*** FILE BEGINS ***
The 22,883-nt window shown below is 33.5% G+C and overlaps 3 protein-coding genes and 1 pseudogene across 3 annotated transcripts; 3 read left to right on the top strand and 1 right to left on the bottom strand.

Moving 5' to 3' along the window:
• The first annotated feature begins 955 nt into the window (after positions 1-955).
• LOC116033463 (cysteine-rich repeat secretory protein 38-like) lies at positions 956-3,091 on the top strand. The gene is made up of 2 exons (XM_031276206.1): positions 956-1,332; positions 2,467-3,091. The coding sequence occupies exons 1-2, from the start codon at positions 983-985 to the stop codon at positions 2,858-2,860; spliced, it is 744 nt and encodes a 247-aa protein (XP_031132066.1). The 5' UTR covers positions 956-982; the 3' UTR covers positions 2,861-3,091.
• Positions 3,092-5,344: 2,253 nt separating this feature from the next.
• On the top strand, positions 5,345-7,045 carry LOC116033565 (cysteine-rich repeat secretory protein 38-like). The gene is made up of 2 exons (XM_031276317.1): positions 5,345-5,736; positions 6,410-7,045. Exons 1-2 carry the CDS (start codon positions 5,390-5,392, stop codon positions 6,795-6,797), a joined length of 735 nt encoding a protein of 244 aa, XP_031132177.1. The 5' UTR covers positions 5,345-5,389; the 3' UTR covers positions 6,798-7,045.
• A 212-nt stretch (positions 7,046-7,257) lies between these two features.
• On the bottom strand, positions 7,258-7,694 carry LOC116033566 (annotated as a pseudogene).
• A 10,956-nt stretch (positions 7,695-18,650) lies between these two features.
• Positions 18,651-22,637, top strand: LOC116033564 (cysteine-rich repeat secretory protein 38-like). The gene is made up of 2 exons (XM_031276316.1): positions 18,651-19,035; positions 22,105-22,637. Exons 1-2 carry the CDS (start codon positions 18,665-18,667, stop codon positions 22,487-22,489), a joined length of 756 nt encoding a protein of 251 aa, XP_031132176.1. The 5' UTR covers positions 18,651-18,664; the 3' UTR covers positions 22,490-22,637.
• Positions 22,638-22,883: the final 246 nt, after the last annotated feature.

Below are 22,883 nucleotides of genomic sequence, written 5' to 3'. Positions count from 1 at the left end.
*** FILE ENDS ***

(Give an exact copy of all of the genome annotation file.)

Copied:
The 22,883-nt window shown below is 33.5% G+C and overlaps 3 protein-coding genes and 1 pseudogene across 3 annotated transcripts; 3 read left to right on the top strand and 1 right to left on the bottom strand.

Moving 5' to 3' along the window:
• The first annotated feature begins 955 nt into the window (after positions 1-955).
• LOC116033463 (cysteine-rich repeat secretory protein 38-like) lies at positions 956-3,091 on the top strand. The gene is made up of 2 exons (XM_031276206.1): positions 956-1,332; positions 2,467-3,091. The coding sequence occupies exons 1-2, from the start codon at positions 983-985 to the stop codon at positions 2,858-2,860; spliced, it is 744 nt and encodes a 247-aa protein (XP_031132066.1). The 5' UTR covers positions 956-982; the 3' UTR covers positions 2,861-3,091.
• Positions 3,092-5,344: 2,253 nt separating this feature from the next.
• On the top strand, positions 5,345-7,045 carry LOC116033565 (cysteine-rich repeat secretory protein 38-like). The gene is made up of 2 exons (XM_031276317.1): positions 5,345-5,736; positions 6,410-7,045. Exons 1-2 carry the CDS (start codon positions 5,390-5,392, stop codon positions 6,795-6,797), a joined length of 735 nt encoding a protein of 244 aa, XP_031132177.1. The 5' UTR covers positions 5,345-5,389; the 3' UTR covers positions 6,798-7,045.
• A 212-nt stretch (positions 7,046-7,257) lies between these two features.
• On the bottom strand, positions 7,258-7,694 carry LOC116033566 (annotated as a pseudogene).
• A 10,956-nt stretch (positions 7,695-18,650) lies between these two features.
• Positions 18,651-22,637, top strand: LOC116033564 (cysteine-rich repeat secretory protein 38-like). The gene is made up of 2 exons (XM_031276316.1): positions 18,651-19,035; positions 22,105-22,637. Exons 1-2 carry the CDS (start codon positions 18,665-18,667, stop codon positions 22,487-22,489), a joined length of 756 nt encoding a protein of 251 aa, XP_031132176.1. The 5' UTR covers positions 18,651-18,664; the 3' UTR covers positions 22,490-22,637.
• Positions 22,638-22,883: the final 246 nt, after the last annotated feature.

Below are 22,883 nucleotides of genomic sequence, written 5' to 3'. Positions count from 1 at the left end.